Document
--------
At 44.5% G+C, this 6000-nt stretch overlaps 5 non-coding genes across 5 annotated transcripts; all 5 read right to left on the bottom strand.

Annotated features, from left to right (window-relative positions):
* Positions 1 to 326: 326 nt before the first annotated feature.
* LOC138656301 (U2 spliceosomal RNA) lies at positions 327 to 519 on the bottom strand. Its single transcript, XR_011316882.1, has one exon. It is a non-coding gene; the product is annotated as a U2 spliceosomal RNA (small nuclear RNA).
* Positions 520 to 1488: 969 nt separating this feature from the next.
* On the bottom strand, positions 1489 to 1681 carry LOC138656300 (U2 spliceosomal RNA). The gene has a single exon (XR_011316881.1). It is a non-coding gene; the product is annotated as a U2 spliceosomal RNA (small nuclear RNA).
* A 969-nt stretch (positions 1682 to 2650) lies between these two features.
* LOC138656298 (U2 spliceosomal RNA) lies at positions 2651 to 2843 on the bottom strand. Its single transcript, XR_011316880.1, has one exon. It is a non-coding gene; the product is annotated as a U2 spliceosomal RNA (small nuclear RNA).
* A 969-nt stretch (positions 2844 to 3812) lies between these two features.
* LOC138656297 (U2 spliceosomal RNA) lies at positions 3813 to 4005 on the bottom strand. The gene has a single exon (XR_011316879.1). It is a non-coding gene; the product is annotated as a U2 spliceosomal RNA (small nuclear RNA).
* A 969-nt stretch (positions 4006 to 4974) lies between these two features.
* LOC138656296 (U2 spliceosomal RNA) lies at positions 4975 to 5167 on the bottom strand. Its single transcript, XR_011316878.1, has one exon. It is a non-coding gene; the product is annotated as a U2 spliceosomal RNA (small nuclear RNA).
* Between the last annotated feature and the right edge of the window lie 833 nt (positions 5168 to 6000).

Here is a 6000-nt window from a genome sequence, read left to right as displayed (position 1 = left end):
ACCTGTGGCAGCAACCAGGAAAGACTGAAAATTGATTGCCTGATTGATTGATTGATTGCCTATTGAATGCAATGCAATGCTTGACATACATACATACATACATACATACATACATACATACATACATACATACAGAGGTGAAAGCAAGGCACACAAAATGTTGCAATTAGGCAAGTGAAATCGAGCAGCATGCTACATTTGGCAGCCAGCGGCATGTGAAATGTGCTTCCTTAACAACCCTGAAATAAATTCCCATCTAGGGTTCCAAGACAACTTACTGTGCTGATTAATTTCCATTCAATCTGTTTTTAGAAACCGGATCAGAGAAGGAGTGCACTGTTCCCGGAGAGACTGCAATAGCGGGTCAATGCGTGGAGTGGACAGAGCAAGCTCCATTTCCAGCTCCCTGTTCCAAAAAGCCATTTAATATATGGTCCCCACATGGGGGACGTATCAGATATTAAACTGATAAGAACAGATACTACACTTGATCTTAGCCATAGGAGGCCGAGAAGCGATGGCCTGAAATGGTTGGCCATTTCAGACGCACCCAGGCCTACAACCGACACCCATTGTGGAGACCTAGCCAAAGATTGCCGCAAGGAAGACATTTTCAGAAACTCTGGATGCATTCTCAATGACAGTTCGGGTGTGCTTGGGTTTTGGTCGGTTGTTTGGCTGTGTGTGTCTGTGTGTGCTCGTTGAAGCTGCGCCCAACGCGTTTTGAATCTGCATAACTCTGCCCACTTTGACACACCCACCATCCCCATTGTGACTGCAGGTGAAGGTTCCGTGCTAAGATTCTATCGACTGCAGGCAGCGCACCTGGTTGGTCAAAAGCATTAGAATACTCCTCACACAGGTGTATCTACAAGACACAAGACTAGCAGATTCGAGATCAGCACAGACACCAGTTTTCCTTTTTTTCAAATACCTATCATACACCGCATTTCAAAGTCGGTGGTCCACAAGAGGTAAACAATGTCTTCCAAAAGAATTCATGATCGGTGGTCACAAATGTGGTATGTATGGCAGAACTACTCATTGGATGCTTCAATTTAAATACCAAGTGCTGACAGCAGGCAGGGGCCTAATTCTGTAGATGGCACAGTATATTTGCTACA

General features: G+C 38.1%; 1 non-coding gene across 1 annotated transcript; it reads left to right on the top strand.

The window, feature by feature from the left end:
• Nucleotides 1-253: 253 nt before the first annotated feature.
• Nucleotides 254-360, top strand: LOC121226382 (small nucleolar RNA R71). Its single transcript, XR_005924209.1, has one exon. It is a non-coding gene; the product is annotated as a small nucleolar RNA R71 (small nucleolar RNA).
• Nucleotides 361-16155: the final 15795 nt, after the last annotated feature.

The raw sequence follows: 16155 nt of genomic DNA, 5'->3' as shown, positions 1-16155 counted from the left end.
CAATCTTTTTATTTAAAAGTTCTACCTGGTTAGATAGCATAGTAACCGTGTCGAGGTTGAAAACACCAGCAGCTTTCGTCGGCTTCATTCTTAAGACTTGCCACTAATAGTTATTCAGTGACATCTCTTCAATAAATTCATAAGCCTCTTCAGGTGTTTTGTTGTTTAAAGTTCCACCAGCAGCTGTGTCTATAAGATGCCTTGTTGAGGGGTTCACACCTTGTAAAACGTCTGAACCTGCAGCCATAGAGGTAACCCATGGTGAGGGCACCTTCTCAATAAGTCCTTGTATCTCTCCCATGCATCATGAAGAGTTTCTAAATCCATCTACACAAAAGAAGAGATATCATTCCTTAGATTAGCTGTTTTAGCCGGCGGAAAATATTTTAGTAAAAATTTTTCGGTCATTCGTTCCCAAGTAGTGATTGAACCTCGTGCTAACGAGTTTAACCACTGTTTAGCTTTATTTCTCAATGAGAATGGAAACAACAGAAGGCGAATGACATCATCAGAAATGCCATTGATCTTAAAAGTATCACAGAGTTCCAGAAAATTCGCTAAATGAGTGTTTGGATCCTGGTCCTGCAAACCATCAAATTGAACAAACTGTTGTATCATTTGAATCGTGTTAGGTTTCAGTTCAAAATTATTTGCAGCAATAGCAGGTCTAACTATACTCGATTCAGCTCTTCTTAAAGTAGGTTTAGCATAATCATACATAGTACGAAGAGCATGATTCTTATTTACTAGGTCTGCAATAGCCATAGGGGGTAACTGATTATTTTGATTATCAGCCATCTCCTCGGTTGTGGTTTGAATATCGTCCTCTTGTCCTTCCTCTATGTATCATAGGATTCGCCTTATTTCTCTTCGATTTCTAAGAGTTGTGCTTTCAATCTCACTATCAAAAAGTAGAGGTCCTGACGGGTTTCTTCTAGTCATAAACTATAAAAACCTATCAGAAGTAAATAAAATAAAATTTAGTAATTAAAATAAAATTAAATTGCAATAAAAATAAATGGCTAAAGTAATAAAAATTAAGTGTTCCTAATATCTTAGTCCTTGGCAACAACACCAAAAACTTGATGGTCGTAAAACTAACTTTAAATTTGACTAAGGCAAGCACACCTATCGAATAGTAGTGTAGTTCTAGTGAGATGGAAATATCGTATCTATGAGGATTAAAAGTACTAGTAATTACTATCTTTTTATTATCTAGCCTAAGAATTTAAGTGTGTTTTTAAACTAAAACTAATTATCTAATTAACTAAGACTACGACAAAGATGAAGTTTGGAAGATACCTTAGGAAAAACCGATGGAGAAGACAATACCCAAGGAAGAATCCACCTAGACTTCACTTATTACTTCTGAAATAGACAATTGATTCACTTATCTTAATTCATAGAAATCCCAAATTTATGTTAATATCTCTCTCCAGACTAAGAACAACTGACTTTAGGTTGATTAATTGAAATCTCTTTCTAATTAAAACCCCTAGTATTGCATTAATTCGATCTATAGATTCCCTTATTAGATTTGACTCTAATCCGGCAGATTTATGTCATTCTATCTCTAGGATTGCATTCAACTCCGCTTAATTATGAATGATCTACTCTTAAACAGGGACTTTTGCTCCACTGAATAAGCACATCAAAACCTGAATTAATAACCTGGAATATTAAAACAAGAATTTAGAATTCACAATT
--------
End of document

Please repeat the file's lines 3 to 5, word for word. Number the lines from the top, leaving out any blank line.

* Positions 1 to 326: 326 nt before the first annotated feature.
* LOC138656301 (U2 spliceosomal RNA) lies at positions 327 to 519 on the bottom strand. Its single transcript, XR_011316882.1, has one exon. It is a non-coding gene; the product is annotated as a U2 spliceosomal RNA (small nuclear RNA).
* Positions 520 to 1488: 969 nt separating this feature from the next.